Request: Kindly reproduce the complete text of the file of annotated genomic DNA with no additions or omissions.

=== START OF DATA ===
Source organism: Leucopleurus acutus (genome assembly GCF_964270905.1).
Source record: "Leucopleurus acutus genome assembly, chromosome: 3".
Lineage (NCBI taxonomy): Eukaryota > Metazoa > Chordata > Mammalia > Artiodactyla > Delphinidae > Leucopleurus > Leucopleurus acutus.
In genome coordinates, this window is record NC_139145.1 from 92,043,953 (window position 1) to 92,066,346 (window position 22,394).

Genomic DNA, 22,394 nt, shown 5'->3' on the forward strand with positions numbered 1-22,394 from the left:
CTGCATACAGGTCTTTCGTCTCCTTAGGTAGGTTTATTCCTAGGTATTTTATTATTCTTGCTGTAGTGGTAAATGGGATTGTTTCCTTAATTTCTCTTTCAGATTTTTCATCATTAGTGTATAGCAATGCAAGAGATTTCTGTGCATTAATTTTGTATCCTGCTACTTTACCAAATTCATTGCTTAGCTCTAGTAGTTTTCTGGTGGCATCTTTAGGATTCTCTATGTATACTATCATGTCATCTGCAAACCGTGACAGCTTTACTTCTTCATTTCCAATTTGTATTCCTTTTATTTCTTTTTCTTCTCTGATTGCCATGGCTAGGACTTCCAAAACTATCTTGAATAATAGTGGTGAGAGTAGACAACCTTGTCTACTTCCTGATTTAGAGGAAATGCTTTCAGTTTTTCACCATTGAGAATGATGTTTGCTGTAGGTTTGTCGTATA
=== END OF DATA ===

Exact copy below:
Source organism: Leucopleurus acutus (genome assembly GCF_964270905.1).
Source record: "Leucopleurus acutus genome assembly, chromosome: 3".
Lineage (NCBI taxonomy): Eukaryota > Metazoa > Chordata > Mammalia > Artiodactyla > Delphinidae > Leucopleurus > Leucopleurus acutus.
In genome coordinates, this window is record NC_139145.1 from 92,043,953 (window position 1) to 92,066,346 (window position 22,394).

Genomic DNA, 22,394 nt, shown 5'->3' on the forward strand with positions numbered 1-22,394 from the left:
CTGCATACAGGTCTTTCGTCTCCTTAGGTAGGTTTATTCCTAGGTATTTTATTATTCTTGCTGTAGTGGTAAATGGGATTGTTTCCTTAATTTCTCTTTCAGATTTTTCATCATTAGTGTATAGCAATGCAAGAGATTTCTGTGCATTAATTTTGTATCCTGCTACTTTACCAAATTCATTGCTTAGCTCTAGTAGTTTTCTGGTGGCATCTTTAGGATTCTCTATGTATACTATCATGTCATCTGCAAACCGTGACAGCTTTACTTCTTCATTTCCAATTTGTATTCCTTTTATTTCTTTTTCTTCTCTGATTGCCATGGCTAGGACTTCCAAAACTATCTTGAATAATAGTGGTGAGAGTAGACAACCTTGTCTACTTCCTGATTTAGAGGAAATGCTTTCAGTTTTTCACCATTGAGAATGATGTTTGCTGTAGGTTTGTCGTATA